Sunday, May 17, 2009

Don't say it...

When I was starting out, I landed a job in an after school program helping kids out, keeping an eye on them, teaching a bit, and generally having a lot of laughs. Which is good, 'cause the pay stunk. We used to make extra snacks for the kids, in the hopes there would be leftovers and we'd have something for dinner.

At one of our requisite trainings on dealing with kids and conflict, the director of the program mentioned she didn't want us to ask the kids to say 'sorry' if they hurt another child's feelings. At the time, I thought she was wildly out of touch, a do-gooder, a liberal. But her point was simple and straightforward. If a kid just says sorry, what really have they done to fix their error? They had to address the problem they caused directly. Actions, not words.

Years later, I have come to believe she was -- is -- absolutely right. The word 'sorry' is a cheap out, junk food, a distraction. Too many people -- famous or not -- seem to think saying you are sorry means anything. On the famous side, take Manny Ramirez as an example. Suspended for 50 games for using juice, he was expected to say sorry to his teammates. Not even to the fans, mind you, not that it would matter. He makes millions of millions, screws his team, and his teammates are supposed to listen to an apology? Oh, sure, he's gonna cough up 7 million while he sits by the pool, but when he comes back, he'll start collecting the 20+ million owed to him. If he were sorry, he'd go to every game and take tickets at the turnstile, maybe lug some popcorn or beers to the fans (...and pay for it, too), and take turns washing the team's jockstraps. Maybe he is sorry, but what I'd like is to see him do something to fix the mess he caused.

It's not the rich and shameless that worry me, though. It's us regular folks. My kids, as an example. Our daughter, bless her kind soul, leaves her junk all over the house. When I'm tripping all over it, the first thing out of her mouth is "I'm sorry, Dad." I'm not interested in how she feels about me tripping or disrespecting the rest of the family, but I'm very interested in her picking her stuff up. It's simple, really. Don't say 'sorry' because it doesn't do a whole lot. Instead, I'm trying to teach her to pick up before it is a problem, and when she forgets, I'm really hoping she'll start saying "I'll get it picked up now."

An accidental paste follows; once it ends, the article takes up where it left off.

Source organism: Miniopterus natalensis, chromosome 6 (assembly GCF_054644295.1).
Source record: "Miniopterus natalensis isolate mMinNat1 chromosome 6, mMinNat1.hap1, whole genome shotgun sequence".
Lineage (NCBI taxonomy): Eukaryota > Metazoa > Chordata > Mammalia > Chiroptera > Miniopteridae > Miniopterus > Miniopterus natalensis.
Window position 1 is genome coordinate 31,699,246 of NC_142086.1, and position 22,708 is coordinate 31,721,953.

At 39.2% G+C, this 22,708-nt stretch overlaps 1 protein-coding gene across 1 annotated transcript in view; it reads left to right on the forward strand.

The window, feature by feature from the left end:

To be honest, I'm fighting a losing battle. But I love long odds, so I'll keep chipping away. The next time my daughter leaves her cleats in the kitchen and I call her out on it, I'd be perfectly happy if she just spoke the truth. "Dad, I'm not sorry. My feet were hot and I took off my shoes immediately upon entering the house. Then I saw the puppy and forgot all about the shoes. My feet feel better and, boy, the puppy really is cute." Oh, if she then puts her cleats away, that would be cool, too.


  1. I can't push the putting things away since I'm the absolute worst at doing that.

    Sometimes "sorry" is good though. My son got hurt the other day - scraped his knee - and my daughter, who had nothing to do with the injury (and is almost 3) said sorry to him. Huh? How did she know? I jumped on the opportunity to explain how you can say you are sorry someone got hurt even if you didn't cause the hurt. I think it was a good lesson for the almost 6yr old...

  2. I've taught my kids to say sorry for what they do, especially on the play ground, as much for the other parents who expect it when their child is not the one messing up... but then I expect them to follow it up with, "I was trying to be friends with you but then I got too rough. Can we be friends and I'll work on being gentle?"
    My 3 year old has gotten some very surprised reactions from it, and some rejections... which I use to explain to him that he may not always be forgiven, but it also teaches him to be responsible for his actions and acknowledge when he messes up.
    I get what you mean about celebrities and their ridiculous apologies, but I'm also amazed at how few people know how to apologize even when they know they are in the wrong.
    The snide "Sorry" with a roll of the eyes - yeah. Who needs it?!


Please don't take me too seriously.